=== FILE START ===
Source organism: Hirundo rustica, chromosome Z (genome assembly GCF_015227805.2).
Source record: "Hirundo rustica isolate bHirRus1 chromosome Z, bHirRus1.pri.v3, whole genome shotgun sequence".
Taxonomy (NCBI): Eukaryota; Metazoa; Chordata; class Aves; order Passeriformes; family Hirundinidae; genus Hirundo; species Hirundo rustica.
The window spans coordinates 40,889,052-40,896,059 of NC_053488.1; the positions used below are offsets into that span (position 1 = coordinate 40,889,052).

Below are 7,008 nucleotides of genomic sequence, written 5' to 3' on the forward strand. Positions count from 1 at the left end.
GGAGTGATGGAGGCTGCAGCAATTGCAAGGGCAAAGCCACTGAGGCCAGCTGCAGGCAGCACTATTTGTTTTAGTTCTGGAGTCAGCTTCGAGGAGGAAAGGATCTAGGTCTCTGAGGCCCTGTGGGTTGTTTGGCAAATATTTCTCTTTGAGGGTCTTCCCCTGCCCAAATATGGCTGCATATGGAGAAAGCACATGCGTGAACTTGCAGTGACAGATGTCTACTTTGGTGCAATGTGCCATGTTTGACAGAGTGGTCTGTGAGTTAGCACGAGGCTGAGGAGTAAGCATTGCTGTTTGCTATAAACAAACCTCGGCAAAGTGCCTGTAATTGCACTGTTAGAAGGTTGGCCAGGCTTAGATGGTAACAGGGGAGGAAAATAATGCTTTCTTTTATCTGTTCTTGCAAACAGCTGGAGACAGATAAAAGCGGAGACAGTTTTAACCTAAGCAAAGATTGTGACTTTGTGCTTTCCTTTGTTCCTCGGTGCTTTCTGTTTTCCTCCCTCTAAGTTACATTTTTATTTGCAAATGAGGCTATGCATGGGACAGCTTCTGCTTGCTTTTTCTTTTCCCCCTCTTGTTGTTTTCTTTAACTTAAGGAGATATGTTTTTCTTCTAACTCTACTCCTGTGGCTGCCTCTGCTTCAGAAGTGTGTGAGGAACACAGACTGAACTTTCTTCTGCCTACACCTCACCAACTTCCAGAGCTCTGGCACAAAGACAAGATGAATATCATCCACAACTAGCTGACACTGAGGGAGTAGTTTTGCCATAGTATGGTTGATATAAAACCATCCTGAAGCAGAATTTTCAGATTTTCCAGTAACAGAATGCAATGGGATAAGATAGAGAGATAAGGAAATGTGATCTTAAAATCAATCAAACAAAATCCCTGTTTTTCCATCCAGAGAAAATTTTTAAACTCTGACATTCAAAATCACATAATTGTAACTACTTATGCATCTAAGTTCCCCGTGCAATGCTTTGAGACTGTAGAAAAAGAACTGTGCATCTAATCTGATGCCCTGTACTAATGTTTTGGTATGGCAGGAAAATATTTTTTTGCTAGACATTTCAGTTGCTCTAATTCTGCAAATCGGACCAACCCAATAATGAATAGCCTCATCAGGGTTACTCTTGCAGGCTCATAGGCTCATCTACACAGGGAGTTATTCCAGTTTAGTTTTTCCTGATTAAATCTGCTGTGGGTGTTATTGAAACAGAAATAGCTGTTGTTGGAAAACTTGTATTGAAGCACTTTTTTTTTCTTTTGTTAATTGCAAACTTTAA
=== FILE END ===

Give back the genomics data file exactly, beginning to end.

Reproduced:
Source organism: Hirundo rustica, chromosome Z (genome assembly GCF_015227805.2).
Source record: "Hirundo rustica isolate bHirRus1 chromosome Z, bHirRus1.pri.v3, whole genome shotgun sequence".
Taxonomy (NCBI): Eukaryota; Metazoa; Chordata; class Aves; order Passeriformes; family Hirundinidae; genus Hirundo; species Hirundo rustica.
The window spans coordinates 40,889,052-40,896,059 of NC_053488.1; the positions used below are offsets into that span (position 1 = coordinate 40,889,052).

Below are 7,008 nucleotides of genomic sequence, written 5' to 3' on the forward strand. Positions count from 1 at the left end.
GGAGTGATGGAGGCTGCAGCAATTGCAAGGGCAAAGCCACTGAGGCCAGCTGCAGGCAGCACTATTTGTTTTAGTTCTGGAGTCAGCTTCGAGGAGGAAAGGATCTAGGTCTCTGAGGCCCTGTGGGTTGTTTGGCAAATATTTCTCTTTGAGGGTCTTCCCCTGCCCAAATATGGCTGCATATGGAGAAAGCACATGCGTGAACTTGCAGTGACAGATGTCTACTTTGGTGCAATGTGCCATGTTTGACAGAGTGGTCTGTGAGTTAGCACGAGGCTGAGGAGTAAGCATTGCTGTTTGCTATAAACAAACCTCGGCAAAGTGCCTGTAATTGCACTGTTAGAAGGTTGGCCAGGCTTAGATGGTAACAGGGGAGGAAAATAATGCTTTCTTTTATCTGTTCTTGCAAACAGCTGGAGACAGATAAAAGCGGAGACAGTTTTAACCTAAGCAAAGATTGTGACTTTGTGCTTTCCTTTGTTCCTCGGTGCTTTCTGTTTTCCTCCCTCTAAGTTACATTTTTATTTGCAAATGAGGCTATGCATGGGACAGCTTCTGCTTGCTTTTTCTTTTCCCCCTCTTGTTGTTTTCTTTAACTTAAGGAGATATGTTTTTCTTCTAACTCTACTCCTGTGGCTGCCTCTGCTTCAGAAGTGTGTGAGGAACACAGACTGAACTTTCTTCTGCCTACACCTCACCAACTTCCAGAGCTCTGGCACAAAGACAAGATGAATATCATCCACAACTAGCTGACACTGAGGGAGTAGTTTTGCCATAGTATGGTTGATATAAAACCATCCTGAAGCAGAATTTTCAGATTTTCCAGTAACAGAATGCAATGGGATAAGATAGAGAGATAAGGAAATGTGATCTTAAAATCAATCAAACAAAATCCCTGTTTTTCCATCCAGAGAAAATTTTTAAACTCTGACATTCAAAATCACATAATTGTAACTACTTATGCATCTAAGTTCCCCGTGCAATGCTTTGAGACTGTAGAAAAAGAACTGTGCATCTAATCTGATGCCCTGTACTAATGTTTTGGTATGGCAGGAAAATATTTTTTTGCTAGACATTTCAGTTGCTCTAATTCTGCAAATCGGACCAACCCAATAATGAATAGCCTCATCAGGGTTACTCTTGCAGGCTCATAGGCTCATCTACACAGGGAGTTATTCCAGTTTAGTTTTTCCTGATTAAATCTGCTGTGGGTGTTATTGAAACAGAAATAGCTGTTGTTGGAAAACTTGTATTGAAGCACTTTTTTTTTCTTTTGTTAATTGCAAACTTTAA